Box Office Briefs: Why 'Gnomeo' Beating 'Hall Pass' Is Bad for Business

Box Office Briefs: Why 'Gnomeo' Beating 'Hall Pass' Is Bad for Business

Feb 28, 2011

Listen ... can you hear it? That's the sound of the other lawn gnome dropping on the shady back lots of Warner Bros., Fox, Sony, Paramount, Universal and other movie-making companies.

Lets just put it this way: When the No. 1 movie at the box office is a second-rate CG-animated kiddie movie, in its third weekend of release, well Houston, a problem is what we have.

But that's what happened this weekend, when Disney's Gnomeo & Juliet won the domestic box office with just $14.2 million, beating out two new R-rated entries: Farrelly Bros. comedy Hall Pass (which took in an estimated $13.4 million) and Nicolas Cage supernatural thriller Drive Angry (which drove badly to $5.1 million).

Overall, the domestic motion picture business was down more than 25 percent going into the weekend. But that figure just got worse. Oscar weekend is always soft, because movie fans don't go to the multiplex on Sunday, they stay home to watch the awards. But this weekend's box office was down a full 44 percent from last year's Oscar-weekend, which featured the big opening of Disney's Alice in Wonderland.

No, in 2011, Alice doesn't live here anymore ... Gnomeo does.

Not to be harsh on Gnomeo -- it's a perfectly good kids movie, and my 8-year-old boy consumes enough TV and videogames these days to know the difference, believe me.

The problem is, no way should this lightly regarded CG film be winning the box office on its first weekend, let alone its third. We're not talking about Tangled or Cars, big movies that Disney spends a ton of money on to market and promote. This is a little movie, designed to grab a few dollars and move onto DVD and pay-per-view.

Now, due to market forces, or lack thereof, it's a friggin' hit.

Last week, the Motion Picture Association of America -- the Washington lobby that rates movies and works hard to make sure you don't pirate stuff online -- announced that the global motion picture business reached an all-time record gross of $31.4 billion in 2010.

That's great news for the biz -- but it may be masking a larger issue. In the U.S., where the major entertainment trends are established, the kids are not going to the movies like they used to.

Yep, as much as I love him, my boy Kellen is once again at the heart of the problem.

"Dude, how about we go see Big Momma's 3, so that I'm not here when your mom gets home, and I don't have to hang a knife rack for her?" I asked him on Saturday. (I just wanted out of the house, and I would have taken him to a bad Nicolas Cage movie if the MPAA and Child Protective Services would have allowed it.)

"Nah," he said, engrossed in yet another synaptic vortex on the Wii, courtesy of George Lucas and Lego Star Wars.

No promise of Slushy drink could change his thinking. No offer of Gummy Bears could sway his mushy-minded resolve. On the weekend, the kid has myriad media options at any given time. And he's not going to the theater just to get out of the house and get that sugar up in him.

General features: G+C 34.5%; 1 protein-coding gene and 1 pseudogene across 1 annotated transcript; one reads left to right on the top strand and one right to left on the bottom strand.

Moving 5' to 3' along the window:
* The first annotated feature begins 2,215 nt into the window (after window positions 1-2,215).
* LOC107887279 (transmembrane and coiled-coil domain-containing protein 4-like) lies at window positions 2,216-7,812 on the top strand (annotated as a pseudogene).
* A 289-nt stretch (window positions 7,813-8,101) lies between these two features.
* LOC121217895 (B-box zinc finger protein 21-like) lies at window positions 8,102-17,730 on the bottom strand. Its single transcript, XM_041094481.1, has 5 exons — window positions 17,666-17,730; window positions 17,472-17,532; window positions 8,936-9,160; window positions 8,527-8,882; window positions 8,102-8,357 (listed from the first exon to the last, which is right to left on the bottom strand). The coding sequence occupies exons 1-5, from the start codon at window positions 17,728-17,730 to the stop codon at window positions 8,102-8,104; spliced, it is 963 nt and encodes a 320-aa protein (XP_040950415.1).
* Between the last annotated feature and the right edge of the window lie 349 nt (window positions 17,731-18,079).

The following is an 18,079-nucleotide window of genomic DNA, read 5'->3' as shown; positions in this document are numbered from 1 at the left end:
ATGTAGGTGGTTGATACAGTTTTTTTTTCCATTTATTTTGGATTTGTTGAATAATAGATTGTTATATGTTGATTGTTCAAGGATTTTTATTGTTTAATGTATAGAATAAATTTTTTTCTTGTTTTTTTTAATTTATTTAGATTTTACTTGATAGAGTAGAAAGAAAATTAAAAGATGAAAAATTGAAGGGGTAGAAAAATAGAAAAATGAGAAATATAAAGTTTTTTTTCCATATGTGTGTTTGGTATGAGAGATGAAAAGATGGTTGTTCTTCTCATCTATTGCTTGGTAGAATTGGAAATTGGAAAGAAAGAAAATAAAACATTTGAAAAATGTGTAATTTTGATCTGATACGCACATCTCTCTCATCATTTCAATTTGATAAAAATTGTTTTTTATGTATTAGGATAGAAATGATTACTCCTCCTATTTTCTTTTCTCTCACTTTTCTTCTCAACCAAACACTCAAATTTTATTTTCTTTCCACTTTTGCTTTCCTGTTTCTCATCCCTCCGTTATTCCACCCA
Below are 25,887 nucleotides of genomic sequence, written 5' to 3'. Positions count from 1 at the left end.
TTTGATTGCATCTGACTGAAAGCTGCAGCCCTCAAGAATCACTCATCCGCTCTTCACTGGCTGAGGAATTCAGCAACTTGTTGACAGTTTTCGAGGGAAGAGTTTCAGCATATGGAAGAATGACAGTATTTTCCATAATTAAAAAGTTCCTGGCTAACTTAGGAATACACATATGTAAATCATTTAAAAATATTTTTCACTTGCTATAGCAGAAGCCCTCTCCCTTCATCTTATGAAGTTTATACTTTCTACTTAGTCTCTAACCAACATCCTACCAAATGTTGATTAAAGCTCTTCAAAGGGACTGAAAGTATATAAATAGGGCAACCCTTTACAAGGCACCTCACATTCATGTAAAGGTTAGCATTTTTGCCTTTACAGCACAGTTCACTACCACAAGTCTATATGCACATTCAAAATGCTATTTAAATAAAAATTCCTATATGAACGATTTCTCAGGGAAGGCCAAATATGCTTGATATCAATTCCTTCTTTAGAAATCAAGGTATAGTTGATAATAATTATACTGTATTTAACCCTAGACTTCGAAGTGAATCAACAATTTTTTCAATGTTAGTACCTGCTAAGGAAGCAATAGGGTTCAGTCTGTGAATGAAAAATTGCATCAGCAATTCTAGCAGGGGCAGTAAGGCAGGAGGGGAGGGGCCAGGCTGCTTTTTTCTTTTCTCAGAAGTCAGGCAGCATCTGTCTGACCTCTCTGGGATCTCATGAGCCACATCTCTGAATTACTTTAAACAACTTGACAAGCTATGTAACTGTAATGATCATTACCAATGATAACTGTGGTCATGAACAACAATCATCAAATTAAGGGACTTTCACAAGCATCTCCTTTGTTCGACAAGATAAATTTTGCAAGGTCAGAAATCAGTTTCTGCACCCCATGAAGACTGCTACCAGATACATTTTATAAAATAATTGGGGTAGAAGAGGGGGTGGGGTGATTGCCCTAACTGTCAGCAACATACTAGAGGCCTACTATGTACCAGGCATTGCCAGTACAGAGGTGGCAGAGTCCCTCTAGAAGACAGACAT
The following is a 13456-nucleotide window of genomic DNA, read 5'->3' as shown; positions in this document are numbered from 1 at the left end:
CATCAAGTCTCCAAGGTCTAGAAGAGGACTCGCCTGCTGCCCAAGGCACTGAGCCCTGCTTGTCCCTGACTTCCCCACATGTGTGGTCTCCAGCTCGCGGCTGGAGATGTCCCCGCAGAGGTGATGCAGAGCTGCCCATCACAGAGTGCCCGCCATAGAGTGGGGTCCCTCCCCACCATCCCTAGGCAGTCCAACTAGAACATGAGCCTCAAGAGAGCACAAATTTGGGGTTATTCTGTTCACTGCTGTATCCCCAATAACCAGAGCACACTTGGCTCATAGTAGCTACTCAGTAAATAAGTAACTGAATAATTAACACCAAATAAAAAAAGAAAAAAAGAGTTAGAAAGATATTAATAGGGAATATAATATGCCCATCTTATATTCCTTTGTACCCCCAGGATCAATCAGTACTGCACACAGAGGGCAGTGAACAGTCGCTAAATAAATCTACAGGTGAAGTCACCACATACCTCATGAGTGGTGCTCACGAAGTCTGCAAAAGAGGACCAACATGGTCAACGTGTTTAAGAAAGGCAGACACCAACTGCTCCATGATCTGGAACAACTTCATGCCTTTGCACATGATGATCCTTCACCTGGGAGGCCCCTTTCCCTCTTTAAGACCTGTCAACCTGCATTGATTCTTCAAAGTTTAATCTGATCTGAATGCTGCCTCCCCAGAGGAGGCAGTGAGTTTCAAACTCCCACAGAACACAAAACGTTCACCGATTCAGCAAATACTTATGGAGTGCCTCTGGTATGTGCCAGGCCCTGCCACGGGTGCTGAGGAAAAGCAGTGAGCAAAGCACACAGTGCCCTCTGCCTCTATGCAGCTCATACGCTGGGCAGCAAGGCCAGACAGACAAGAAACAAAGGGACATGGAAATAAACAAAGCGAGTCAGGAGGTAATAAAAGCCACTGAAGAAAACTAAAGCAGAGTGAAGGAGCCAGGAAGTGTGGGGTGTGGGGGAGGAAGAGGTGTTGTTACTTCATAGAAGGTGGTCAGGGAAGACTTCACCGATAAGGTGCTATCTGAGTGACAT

The movie has got to be something he wants to see.

Young males -- most studio executives will tell you -- are the ones who drive the movie, business. And it's early in 2011, but studios and theater owners are already seeing some troubling trends on that front.

Hall Pass, for example, drew an audience that was fully 48 percent above the age of 35, which surprised the studio that released the movie, Warner Bros., quite a bit. (The fact that the movie didn't open big probably didn't surprise them -- the Farrelly Bros. haven't premiered a movie to over $14 million since Shallow Hal nearly 10 years ago.)

Summit's Drive Angry, meanwhile, commanded an audience that was just 42 percent below the age of 30.

So far this year, among the top-grossing films, only Justin Bieber: Never Say Never has commanded an audience that's predominantly youthful.

Will the kids come back? Well, the studios have a big summer lined up, evidenced by all those comic-book movies advertised at the Super Bowl several weeks ago

The guy I talked to at Warner Bros. this morning says he expects the business to be caught up by summer time.

So far, I can't get Kellen too geeked up about Captain America or Thor, let alone an umteenth X-Men movie, so I'd say the jury is definitely out on that one.

Here's how the box office looked this weekend, compared to our Thursday predictions:

Gnomeo & Juliet Made: $14.2M We predicted: $14.0M
Hall Pass Made: $13.4M We predicted: $16.0M
Unknown Made: $12.4M We predicted: $13.5M
Just Go With It Made: $11.1M We predicted: $9.5M
I Am Number Four Made: $11.0M We predicted: $9.0M
Justin Bieber: Never Say Never Made: $9.2M We predicted: $5.5M
The King's Speech Made: $7.6M We predicted: $7.5M
Big Momma's: Like Father, Like Son Made: $7.6M We predicted: $6.0M
Drive Angry Made: $5.1M We predicted: $10.0M
The Roommate Made: $2.1M We predicted: We didn't

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